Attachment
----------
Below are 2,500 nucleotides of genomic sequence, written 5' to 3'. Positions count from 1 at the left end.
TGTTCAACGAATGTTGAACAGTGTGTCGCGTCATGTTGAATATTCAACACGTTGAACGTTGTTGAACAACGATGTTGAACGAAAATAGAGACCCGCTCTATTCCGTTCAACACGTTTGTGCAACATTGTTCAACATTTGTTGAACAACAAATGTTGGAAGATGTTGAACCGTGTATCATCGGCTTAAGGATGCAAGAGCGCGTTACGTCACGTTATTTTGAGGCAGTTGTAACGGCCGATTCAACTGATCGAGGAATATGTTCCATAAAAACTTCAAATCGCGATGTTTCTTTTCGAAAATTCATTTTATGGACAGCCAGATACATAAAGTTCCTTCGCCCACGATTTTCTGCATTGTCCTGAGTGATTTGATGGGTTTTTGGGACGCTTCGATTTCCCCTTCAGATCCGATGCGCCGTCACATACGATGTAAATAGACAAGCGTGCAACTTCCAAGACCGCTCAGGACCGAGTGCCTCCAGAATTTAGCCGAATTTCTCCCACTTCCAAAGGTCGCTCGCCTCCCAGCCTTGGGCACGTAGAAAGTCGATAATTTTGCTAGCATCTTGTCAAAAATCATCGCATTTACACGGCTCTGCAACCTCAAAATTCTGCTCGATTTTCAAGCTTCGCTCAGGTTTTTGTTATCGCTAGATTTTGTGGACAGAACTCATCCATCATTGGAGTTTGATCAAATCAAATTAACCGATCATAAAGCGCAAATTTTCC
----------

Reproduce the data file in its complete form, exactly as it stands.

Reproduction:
Below are 2,500 nucleotides of genomic sequence, written 5' to 3'. Positions count from 1 at the left end.
TGTTCAACGAATGTTGAACAGTGTGTCGCGTCATGTTGAATATTCAACACGTTGAACGTTGTTGAACAACGATGTTGAACGAAAATAGAGACCCGCTCTATTCCGTTCAACACGTTTGTGCAACATTGTTCAACATTTGTTGAACAACAAATGTTGGAAGATGTTGAACCGTGTATCATCGGCTTAAGGATGCAAGAGCGCGTTACGTCACGTTATTTTGAGGCAGTTGTAACGGCCGATTCAACTGATCGAGGAATATGTTCCATAAAAACTTCAAATCGCGATGTTTCTTTTCGAAAATTCATTTTATGGACAGCCAGATACATAAAGTTCCTTCGCCCACGATTTTCTGCATTGTCCTGAGTGATTTGATGGGTTTTTGGGACGCTTCGATTTCCCCTTCAGATCCGATGCGCCGTCACATACGATGTAAATAGACAAGCGTGCAACTTCCAAGACCGCTCAGGACCGAGTGCCTCCAGAATTTAGCCGAATTTCTCCCACTTCCAAAGGTCGCTCGCCTCCCAGCCTTGGGCACGTAGAAAGTCGATAATTTTGCTAGCATCTTGTCAAAAATCATCGCATTTACACGGCTCTGCAACCTCAAAATTCTGCTCGATTTTCAAGCTTCGCTCAGGTTTTTGTTATCGCTAGATTTTGTGGACAGAACTCATCCATCATTGGAGTTTGATCAAATCAAATTAACCGATCATAAAGCGCAAATTTTCC